- Justin A. Kimpton ()
Dr Bridget Ingham (Callaghan Innovation)
Spotty diffraction rings are symptomatic of large-grained polycrystalline materials. Analysis of these rings falls into a void between single crystal and powder diffraction methods, and is usually dismissed or discussed only briefly and in a qualitative fashion. Recently, we have developed statistical methods for quantitatively analysing the ‘spottiness’ of diffraction rings, such as those...
Dr Qinfen Gu (Australian Synchrotron)
Zeolite molecular sieves are one of the most important materials for separation of molecules. We discovered smart porous materials for gas separation – zeolites containing cations that function as molecular trapdoors allow guest-selective, size-inverse separations. For example, a “molecular trapdoor” mechanism in specifically tailored zeolites which produces a counter-intuitive size-inverse...
21. Mechanistic and structural investigation of Li<sub>x</sub>MnO<sub>2</sub> cathodes during cycling in Li-ion batteries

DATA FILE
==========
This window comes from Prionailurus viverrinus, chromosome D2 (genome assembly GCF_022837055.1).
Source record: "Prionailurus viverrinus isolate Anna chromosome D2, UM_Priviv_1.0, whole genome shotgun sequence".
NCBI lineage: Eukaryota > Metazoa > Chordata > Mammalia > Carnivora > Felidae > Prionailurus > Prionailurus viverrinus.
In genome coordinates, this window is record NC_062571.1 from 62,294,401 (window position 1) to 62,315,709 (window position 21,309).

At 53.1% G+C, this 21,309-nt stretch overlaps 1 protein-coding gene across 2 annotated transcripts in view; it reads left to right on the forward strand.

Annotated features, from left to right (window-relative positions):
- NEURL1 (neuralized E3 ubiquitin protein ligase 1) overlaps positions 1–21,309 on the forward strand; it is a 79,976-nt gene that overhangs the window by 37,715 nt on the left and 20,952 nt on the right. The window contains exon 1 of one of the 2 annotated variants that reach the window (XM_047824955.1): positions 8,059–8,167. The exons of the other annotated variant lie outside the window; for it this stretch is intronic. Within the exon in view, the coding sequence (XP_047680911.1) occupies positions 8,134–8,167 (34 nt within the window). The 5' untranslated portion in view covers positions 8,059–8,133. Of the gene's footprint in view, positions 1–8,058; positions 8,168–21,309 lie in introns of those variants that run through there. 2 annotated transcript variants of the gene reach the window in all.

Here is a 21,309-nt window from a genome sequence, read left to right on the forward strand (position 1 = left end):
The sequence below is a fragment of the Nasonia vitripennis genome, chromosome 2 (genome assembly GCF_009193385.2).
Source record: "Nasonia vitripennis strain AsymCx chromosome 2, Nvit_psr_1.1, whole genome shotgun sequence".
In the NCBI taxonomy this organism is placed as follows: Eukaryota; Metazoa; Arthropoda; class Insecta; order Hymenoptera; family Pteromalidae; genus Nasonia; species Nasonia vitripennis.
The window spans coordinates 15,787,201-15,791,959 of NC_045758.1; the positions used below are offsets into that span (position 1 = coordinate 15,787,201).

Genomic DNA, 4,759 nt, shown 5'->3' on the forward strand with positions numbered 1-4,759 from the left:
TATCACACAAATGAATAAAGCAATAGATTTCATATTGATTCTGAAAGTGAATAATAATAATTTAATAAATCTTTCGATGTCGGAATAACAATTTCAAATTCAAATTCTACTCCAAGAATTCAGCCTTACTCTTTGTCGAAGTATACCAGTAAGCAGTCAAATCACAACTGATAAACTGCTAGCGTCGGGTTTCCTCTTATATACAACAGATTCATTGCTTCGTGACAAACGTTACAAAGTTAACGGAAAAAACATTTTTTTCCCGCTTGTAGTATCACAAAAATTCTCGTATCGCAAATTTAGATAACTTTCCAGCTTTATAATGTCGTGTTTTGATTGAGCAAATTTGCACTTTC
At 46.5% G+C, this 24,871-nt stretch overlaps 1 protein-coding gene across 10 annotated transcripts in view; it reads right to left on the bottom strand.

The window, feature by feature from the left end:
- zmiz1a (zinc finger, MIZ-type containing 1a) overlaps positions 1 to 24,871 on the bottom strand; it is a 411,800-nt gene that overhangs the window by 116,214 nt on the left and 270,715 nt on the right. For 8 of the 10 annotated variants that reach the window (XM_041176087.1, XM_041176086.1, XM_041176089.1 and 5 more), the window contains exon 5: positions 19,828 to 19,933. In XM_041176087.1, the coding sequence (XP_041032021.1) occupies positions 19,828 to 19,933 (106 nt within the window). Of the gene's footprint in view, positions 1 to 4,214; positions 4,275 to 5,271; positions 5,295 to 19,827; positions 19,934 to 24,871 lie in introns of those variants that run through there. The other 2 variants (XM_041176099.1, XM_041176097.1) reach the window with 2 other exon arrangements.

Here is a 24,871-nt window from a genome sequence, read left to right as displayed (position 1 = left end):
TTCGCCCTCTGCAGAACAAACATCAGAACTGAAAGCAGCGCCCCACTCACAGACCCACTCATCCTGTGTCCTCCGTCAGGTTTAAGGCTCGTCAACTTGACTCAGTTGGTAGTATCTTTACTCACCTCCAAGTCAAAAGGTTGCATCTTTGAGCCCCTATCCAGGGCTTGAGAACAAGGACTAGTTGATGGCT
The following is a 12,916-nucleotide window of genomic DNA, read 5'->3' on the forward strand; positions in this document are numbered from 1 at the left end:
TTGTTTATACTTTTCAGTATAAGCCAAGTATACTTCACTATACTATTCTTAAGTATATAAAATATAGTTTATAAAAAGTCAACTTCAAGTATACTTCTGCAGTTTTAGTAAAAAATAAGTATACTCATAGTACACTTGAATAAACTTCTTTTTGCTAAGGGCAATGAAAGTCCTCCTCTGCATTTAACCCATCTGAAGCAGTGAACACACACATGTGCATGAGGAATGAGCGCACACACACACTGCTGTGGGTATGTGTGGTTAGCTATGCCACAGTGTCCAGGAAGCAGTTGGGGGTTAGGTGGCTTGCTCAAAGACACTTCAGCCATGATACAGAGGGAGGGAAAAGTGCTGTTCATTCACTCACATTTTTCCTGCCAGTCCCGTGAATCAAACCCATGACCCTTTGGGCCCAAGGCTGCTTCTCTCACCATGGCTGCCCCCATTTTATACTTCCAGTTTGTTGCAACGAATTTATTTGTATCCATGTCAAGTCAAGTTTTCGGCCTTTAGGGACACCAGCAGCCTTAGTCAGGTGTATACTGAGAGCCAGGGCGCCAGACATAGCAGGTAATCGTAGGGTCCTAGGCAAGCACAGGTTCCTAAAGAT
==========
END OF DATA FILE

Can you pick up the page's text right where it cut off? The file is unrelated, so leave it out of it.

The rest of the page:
Mr Wesley Dose (University of Newcastle)
Increasingly there is demand for clean energy sources and suitable batteries to store this energy. Manganese dioxide and lithiated variants are a promising alternative to conventional Li-ion cathodes due to their cost, abundance, safety and electrochemical performance. Cathodes which operate by a single-phase lithium insertion/extraction process can offer some intrinsic advantages over those...
Dr Chris Sumby (University of Adelaide)
Metal-organic frameworks (MOFs) are crystalline materials that can be synthesised from metal ions or metal-oxide clusters (nodes) and organic building blocks (links). Through careful consideration of the chemistry of the organic links the properties of these materials can be tailored for particular applications. For example, a flexible framework capable of high yielding post-synthetic...